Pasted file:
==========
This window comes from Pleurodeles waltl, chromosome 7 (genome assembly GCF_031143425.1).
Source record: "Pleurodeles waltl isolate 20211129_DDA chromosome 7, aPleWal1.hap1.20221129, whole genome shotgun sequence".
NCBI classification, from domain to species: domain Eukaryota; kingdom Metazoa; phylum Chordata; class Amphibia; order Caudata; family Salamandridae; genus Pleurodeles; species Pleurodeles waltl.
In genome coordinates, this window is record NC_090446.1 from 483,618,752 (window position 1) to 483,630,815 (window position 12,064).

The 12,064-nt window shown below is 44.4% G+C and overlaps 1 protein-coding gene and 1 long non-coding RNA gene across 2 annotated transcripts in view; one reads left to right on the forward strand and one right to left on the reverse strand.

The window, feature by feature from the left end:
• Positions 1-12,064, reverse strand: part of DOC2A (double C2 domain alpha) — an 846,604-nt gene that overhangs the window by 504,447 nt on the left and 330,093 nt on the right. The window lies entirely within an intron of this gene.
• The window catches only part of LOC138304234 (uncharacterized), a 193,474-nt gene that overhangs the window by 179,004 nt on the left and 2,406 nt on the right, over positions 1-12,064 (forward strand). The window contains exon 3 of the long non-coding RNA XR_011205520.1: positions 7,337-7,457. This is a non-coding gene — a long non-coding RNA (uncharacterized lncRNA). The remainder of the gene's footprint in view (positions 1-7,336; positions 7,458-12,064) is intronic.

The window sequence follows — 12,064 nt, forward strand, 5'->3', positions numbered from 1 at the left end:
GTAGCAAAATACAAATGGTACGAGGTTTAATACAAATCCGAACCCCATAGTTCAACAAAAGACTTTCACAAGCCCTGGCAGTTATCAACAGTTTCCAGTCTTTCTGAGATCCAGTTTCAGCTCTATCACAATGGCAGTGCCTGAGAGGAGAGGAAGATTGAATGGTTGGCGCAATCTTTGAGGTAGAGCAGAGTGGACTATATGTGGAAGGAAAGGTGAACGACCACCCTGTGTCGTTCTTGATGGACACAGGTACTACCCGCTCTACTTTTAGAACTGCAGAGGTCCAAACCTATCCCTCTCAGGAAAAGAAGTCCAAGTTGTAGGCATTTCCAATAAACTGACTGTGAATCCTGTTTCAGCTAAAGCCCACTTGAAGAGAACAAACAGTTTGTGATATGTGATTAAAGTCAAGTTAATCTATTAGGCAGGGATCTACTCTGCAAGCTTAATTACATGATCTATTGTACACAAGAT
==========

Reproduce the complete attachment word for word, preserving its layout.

This window comes from Pleurodeles waltl, chromosome 7 (genome assembly GCF_031143425.1).
Source record: "Pleurodeles waltl isolate 20211129_DDA chromosome 7, aPleWal1.hap1.20221129, whole genome shotgun sequence".
NCBI classification, from domain to species: domain Eukaryota; kingdom Metazoa; phylum Chordata; class Amphibia; order Caudata; family Salamandridae; genus Pleurodeles; species Pleurodeles waltl.
In genome coordinates, this window is record NC_090446.1 from 483,618,752 (window position 1) to 483,630,815 (window position 12,064).

The 12,064-nt window shown below is 44.4% G+C and overlaps 1 protein-coding gene and 1 long non-coding RNA gene across 2 annotated transcripts in view; one reads left to right on the forward strand and one right to left on the reverse strand.

The window, feature by feature from the left end:
• Positions 1-12,064, reverse strand: part of DOC2A (double C2 domain alpha) — an 846,604-nt gene that overhangs the window by 504,447 nt on the left and 330,093 nt on the right. The window lies entirely within an intron of this gene.
• The window catches only part of LOC138304234 (uncharacterized), a 193,474-nt gene that overhangs the window by 179,004 nt on the left and 2,406 nt on the right, over positions 1-12,064 (forward strand). The window contains exon 3 of the long non-coding RNA XR_011205520.1: positions 7,337-7,457. This is a non-coding gene — a long non-coding RNA (uncharacterized lncRNA). The remainder of the gene's footprint in view (positions 1-7,336; positions 7,458-12,064) is intronic.

The window sequence follows — 12,064 nt, forward strand, 5'->3', positions numbered from 1 at the left end:
GTAGCAAAATACAAATGGTACGAGGTTTAATACAAATCCGAACCCCATAGTTCAACAAAAGACTTTCACAAGCCCTGGCAGTTATCAACAGTTTCCAGTCTTTCTGAGATCCAGTTTCAGCTCTATCACAATGGCAGTGCCTGAGAGGAGAGGAAGATTGAATGGTTGGCGCAATCTTTGAGGTAGAGCAGAGTGGACTATATGTGGAAGGAAAGGTGAACGACCACCCTGTGTCGTTCTTGATGGACACAGGTACTACCCGCTCTACTTTTAGAACTGCAGAGGTCCAAACCTATCCCTCTCAGGAAAAGAAGTCCAAGTTGTAGGCATTTCCAATAAACTGACTGTGAATCCTGTTTCAGCTAAAGCCCACTTGAAGAGAACAAACAGTTTGTGATATGTGATTAAAGTCAAGTTAATCTATTAGGCAGGGATCTACTCTGCAAGCTTAATTACATGATCTATTGTACACAAGAT